|A new coat of paint and a restored|
|It is only 4 miles across Admiralty Inlet|
between Forts Worden and Casey
|Great views at Fort Casey|
|A new coat of paint and a restored|
|It is only 4 miles across Admiralty Inlet|
between Forts Worden and Casey
|Great views at Fort Casey|
This book “Recommendation and Review” is for “Agent Sonya” by Ben Macintyre.
“Agent Sonya: Moscow’s Most Daring Wartime Spy” by Ben Macintyre is the true story of Ursula Kuczynski, also known as Ruth Werner, Ursula Beurton, Ursula Hamburger, or her code name: Sonya. She was born in Germany in 1907 and was a teenager and young adult during the political upheaval immediately following World War I. She became a devout, ideological communist, passionately opposed to the rise of fascism in her country. When her husband was offered a job in Shanghai, she went with him. There in China, she met other communists and was recruited into working for Soviet intelligence. Over her career worked in China, Poland, Switzerland, and Great Britain. Although Sonya didn’t “spy” firsthand, she did run agents in these locations and radio information back to Moscow.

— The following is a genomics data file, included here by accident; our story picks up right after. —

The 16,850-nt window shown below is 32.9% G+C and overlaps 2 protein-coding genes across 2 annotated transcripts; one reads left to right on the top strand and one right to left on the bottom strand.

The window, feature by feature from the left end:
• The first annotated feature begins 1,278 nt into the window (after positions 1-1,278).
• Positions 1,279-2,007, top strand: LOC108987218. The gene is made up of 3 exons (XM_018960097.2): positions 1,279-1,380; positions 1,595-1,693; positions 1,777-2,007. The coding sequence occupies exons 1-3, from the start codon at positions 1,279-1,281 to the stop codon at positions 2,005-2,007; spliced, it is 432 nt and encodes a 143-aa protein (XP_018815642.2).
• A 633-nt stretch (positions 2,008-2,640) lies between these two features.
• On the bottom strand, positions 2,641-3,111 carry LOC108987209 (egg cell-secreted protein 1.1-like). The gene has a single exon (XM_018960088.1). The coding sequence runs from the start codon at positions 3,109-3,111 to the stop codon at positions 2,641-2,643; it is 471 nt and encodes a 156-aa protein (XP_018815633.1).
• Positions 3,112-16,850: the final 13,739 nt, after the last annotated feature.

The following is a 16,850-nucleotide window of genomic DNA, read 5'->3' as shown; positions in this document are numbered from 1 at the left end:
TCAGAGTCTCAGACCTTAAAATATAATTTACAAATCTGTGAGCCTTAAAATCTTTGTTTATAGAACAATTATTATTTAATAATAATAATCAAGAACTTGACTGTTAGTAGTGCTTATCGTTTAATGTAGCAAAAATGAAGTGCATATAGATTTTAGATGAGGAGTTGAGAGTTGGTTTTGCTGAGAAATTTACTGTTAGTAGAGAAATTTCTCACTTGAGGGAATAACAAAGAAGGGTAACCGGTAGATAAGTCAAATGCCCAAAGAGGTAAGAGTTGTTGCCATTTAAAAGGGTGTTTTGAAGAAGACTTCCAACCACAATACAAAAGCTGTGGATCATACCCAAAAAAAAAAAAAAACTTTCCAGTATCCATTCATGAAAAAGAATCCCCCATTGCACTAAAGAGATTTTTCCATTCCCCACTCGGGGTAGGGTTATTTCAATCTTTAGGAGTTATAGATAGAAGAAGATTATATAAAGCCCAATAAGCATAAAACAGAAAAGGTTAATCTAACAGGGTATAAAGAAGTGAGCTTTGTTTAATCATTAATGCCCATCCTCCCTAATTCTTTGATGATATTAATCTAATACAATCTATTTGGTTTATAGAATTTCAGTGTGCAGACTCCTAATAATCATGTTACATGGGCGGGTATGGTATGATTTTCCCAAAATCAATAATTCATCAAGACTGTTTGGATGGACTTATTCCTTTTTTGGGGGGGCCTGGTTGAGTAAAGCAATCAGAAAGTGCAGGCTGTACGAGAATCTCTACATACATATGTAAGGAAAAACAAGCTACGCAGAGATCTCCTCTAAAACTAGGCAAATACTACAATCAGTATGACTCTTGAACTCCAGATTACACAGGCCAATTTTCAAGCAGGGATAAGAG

I’ve read books by Ben Macintyre before, specifically Rogue Heroes and Agent Zigzag. So I knew the writing would be excellent and that this book, like the others mentioned, would be a true story that reads like fiction. What makes this book different from the usual spy story is that it is told from the perspective of Kuczynski. I gained an understanding of why a person would embrace Communism during the 1920s, especially if faced with a weak government (the Weimar Republic) and a threat of Fascism. As an aside, Ursula became disillusioned with the Soviet Union after the purges by Stalin in the 1930s, but she never lost her idealistic faith in communism. During the story of her career as a spy during the 30s and 40s, you of course sympathize with Ursula and are on the virtual edge of your seat during the times she was nearly caught.
SPOILER ALERT! If you don’t want to know the rest of the story, skip the next paragraph.